Tom vs. Katie: Who had most to lose?

REUTERS FILE

REUTERS FILE

Michael Rechtshaffen, QMI Agency

, Last Updated: 3:23 PM ET

In the space of just 10 days, the divorce that had the whole world talking became the divorce settlement that had the whole world talking.

If those kept-under-wraps details regarding the terms of the Cruise-Holmes settlement seemed to have been hammered out in record time, when you considered what was at stake, there was an extremely limited window for damage control.

Obviously the last thing either party wanted was for the divorce to become a public spectacle for the sake of six-year-old Suri.

But unlike most other divorces where child custody was a primary concern, their daughter wasn't the only one who would stand to suffer from any protracted courtroom drama.

As noted before, Cruise is a notoriously private, famously image-driven individual who, in the past, has taken great pains to exercise control over his public persona.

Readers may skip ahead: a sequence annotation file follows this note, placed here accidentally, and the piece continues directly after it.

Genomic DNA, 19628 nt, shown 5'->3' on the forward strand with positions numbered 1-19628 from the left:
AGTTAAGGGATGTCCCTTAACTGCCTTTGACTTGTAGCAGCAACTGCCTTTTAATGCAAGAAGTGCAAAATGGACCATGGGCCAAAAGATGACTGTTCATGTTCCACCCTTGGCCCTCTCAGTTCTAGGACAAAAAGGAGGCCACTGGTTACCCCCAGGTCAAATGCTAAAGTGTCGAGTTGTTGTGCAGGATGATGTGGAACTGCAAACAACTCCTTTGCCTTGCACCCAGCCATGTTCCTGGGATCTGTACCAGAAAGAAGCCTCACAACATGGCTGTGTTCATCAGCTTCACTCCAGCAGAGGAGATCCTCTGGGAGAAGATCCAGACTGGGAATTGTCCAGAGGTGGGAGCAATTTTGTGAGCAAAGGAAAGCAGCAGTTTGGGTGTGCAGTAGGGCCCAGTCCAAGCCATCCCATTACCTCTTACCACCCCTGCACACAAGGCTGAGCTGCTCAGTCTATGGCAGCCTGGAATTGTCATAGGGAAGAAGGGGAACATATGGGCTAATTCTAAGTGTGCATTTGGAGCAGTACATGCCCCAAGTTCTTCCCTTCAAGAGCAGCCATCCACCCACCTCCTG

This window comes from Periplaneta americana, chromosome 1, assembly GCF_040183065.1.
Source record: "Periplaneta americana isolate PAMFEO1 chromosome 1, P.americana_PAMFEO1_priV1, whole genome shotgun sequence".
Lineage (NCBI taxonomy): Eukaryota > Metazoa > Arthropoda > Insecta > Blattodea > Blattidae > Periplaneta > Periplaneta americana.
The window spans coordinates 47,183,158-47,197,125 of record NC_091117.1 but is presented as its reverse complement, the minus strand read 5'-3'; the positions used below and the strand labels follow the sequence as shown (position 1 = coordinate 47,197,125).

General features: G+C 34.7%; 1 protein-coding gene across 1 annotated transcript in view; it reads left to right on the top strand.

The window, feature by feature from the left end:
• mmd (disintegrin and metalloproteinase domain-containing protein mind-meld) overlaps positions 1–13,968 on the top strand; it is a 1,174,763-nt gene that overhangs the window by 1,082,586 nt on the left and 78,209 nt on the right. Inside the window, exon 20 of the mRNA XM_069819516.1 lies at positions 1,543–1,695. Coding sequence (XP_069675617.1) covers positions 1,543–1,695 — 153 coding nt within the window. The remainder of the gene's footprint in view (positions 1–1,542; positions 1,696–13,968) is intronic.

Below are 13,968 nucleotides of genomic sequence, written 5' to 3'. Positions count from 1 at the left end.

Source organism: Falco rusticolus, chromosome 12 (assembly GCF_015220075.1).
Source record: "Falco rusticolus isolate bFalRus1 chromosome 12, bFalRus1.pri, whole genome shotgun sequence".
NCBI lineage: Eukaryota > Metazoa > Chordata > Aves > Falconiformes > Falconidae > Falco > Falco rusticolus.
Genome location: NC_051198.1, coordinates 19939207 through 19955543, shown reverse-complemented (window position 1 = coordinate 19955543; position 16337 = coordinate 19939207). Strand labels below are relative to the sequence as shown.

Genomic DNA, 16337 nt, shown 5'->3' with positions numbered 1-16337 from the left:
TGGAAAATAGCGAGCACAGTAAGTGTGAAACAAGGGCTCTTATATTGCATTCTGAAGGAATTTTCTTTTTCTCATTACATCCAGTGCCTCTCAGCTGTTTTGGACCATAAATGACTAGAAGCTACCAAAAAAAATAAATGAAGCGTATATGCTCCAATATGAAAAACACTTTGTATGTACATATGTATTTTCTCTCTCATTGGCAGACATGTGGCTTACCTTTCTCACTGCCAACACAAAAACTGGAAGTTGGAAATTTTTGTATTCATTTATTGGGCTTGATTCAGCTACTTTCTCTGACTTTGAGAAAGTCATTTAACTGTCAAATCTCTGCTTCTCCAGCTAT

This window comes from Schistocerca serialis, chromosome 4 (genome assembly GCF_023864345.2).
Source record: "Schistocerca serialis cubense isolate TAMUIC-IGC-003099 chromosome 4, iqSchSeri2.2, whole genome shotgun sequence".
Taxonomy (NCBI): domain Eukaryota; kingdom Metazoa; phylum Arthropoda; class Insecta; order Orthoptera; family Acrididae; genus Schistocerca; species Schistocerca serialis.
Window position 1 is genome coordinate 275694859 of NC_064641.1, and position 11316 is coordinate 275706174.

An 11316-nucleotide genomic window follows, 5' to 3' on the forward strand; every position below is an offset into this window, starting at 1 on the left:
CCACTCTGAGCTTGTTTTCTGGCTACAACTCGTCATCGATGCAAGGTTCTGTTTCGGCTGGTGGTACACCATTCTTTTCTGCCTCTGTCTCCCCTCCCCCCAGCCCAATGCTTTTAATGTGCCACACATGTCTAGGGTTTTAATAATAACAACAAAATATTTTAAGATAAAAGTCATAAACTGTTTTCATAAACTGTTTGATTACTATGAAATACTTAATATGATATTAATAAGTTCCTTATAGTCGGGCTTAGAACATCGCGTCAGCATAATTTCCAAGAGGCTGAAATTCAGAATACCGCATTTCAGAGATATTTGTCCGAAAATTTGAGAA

Coming at a time when his once-stellar career has taken some notable hits (Rock of Ages, Knight and Day, Lions For Lambs), anything that might have cast him in an unfavourable light as both a husband and particularly a father could have put an effective end to the livelihood of the man who recently topped the Forbes list of highest-paid actors.

Cruise is currently shooting the big budget sci-fi thriller, Oblivion, while the crime-drama Jack Reacher, already being touted by Paramount, arrives in theatres this Christmas in the same slot occupied last year by Cruise's comeback smash, Mission: Impossible - Ghost Protocol.

But even bigger than the both of them is that elephant in the room known as Scientology.

In filing divorce papers against Cruise, Holmes knowingly took on an institution that has historically been even more fiercely protective of its brand than its most renowned, high-ranking member.

Any courtroom scenario that would have shone a spotlight on Cruise's carefully guarded practices at a time when Scientology has already been dealing with a slew of bad press generated by the recent defection of many disenchanted members, could have spelled a public relations nightmare for L. Ron Hubbard's 60-year-old religion.

Considering all that was on the line, Cruise's legal team didn't have a moment to lose.


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